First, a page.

What do gay rights rulings mean for South Carolina? Not much. - wistv.com - Columbia, South Carolina |

What do gay rights rulings mean for South Carolina? Not much.

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COLUMBIA, SC (WIS) -

As the US Supreme Court declared a key portion of the Defense of Marriage Act unconstitutional and also ruled against California's Proposition 8, many have wondered what that means for us here in South Carolina.

The short answer? Not much.

In 2006, voters in the Palmetto State approved an amendment added to the state's Constitution that banned same-sex marriage and civil unions.

A marriage between one man and one woman is the only lawful domestic union that shall be valid or recognized in this State. This State and its political subdivisions shall not create a legal status, right, or claim respecting any other domestic union, however denominated. This State and its political subdivisions shall not recognize or give effect to a legal status, right, or claim created by another jurisdiction respecting any other domestic union, however denominated. Nothing in this section shall impair any right or benefit extended by the State or its political subdivisions other than a right or benefit arising from a domestic union that is not valid or recognized in this State. This section shall not prohibit or limit parties, other than the State or its political subdivisions, from entering into contracts or other legal instruments.

University of South Carolina Law professor Derek Black does not think South Carolina will overturn the amendment anytime soon.

"Many legal scholars think that South Carolina would be obligated to recognize that marriage but the Supreme Court didn't rule on that today," said Black.

The court did say the federal government cannot discriminate against same-sex marriage.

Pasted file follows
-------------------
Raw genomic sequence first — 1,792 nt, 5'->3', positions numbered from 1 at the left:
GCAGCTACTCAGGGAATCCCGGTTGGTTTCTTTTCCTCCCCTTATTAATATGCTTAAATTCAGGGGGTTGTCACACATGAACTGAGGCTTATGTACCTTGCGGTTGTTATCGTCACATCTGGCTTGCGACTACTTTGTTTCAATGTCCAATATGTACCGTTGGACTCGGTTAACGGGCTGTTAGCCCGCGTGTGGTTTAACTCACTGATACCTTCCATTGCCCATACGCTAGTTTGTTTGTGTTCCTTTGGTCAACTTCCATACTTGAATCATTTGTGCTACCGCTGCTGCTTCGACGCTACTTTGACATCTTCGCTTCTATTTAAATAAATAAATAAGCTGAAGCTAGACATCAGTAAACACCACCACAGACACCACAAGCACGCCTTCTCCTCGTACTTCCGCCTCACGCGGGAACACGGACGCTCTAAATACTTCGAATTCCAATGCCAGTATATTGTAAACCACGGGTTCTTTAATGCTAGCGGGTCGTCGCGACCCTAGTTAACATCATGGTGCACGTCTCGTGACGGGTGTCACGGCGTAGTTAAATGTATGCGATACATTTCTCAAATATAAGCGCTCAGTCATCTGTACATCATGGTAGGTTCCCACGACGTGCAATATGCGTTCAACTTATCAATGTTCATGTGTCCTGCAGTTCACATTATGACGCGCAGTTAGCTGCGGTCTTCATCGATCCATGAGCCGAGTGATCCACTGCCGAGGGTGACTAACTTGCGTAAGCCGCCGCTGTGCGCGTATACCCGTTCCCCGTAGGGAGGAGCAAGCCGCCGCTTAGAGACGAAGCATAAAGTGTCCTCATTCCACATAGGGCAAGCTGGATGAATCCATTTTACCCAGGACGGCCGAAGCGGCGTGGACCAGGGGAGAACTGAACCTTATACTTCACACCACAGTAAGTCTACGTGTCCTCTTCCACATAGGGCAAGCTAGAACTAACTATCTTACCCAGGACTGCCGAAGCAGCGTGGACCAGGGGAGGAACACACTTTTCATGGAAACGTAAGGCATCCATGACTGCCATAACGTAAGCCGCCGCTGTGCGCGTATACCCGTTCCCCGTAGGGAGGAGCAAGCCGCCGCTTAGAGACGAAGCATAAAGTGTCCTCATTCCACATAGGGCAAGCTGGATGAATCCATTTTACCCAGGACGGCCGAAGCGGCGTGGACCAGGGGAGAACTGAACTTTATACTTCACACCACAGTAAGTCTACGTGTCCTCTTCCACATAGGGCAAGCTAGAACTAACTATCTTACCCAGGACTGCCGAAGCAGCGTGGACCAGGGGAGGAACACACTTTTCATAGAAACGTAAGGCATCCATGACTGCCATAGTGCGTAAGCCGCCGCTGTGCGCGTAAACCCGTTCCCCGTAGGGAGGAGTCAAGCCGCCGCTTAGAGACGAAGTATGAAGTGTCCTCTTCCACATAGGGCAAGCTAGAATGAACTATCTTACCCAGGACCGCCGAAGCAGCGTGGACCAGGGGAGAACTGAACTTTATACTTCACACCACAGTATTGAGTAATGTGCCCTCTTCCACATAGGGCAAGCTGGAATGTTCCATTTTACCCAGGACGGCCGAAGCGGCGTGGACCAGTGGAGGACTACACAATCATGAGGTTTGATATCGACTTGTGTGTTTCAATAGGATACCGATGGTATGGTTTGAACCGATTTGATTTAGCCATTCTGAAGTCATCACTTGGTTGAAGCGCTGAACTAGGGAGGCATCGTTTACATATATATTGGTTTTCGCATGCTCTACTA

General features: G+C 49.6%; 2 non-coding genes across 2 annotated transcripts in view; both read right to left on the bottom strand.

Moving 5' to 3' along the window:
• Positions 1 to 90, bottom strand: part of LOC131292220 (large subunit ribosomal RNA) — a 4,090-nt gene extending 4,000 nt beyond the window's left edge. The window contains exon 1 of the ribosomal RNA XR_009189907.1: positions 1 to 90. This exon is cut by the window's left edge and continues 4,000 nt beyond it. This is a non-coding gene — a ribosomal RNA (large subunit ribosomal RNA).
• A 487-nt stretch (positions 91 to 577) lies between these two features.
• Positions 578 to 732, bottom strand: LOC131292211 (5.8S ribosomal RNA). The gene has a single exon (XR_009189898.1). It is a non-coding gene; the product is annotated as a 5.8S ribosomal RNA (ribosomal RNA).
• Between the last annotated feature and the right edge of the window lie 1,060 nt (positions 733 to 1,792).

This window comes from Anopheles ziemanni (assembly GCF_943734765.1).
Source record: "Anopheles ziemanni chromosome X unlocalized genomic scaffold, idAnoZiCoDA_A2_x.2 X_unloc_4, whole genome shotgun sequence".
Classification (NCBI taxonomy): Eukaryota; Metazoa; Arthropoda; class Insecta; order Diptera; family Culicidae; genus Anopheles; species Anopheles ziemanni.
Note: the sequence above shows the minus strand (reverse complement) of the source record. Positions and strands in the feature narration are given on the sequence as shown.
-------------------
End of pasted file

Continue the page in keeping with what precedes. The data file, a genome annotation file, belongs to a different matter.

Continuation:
"Let's ask ourselves, if the federal government cannot discriminate against individuals in regard to marriage why should a state be able to," said Black.

Palmetto Family Council leader Oran Smith also noted the state's amendment in a statement released after the court's ruling.

"Nothing in the court's tap dancing today changes the South Carolina marriage definition Palmetto Family worked so hard to pass by 78%," said Smith. "In fact, by overturning [DOMA] and affirming the laws in a few states allowing same-sex marriage, the court has affirmed the SC Constitutional definition as well."

However, the same-sex marriage support group SC Equality says there is still a reason to celebrate the ruling.

"The Supreme Court didn't rule in any way that would impact other states and their Constitutional amendments, but they did set up an important precedent that the highest court in our country stated that if you grant marriage to one person, you must grant it to all regardless of their sexual orientation, and for those states making a decision to be fair and equal, and provide people with the freedom to marry the person they love, those legally binding documents will be valid no matter where you are," said SC Equality's Ryan Wilson.

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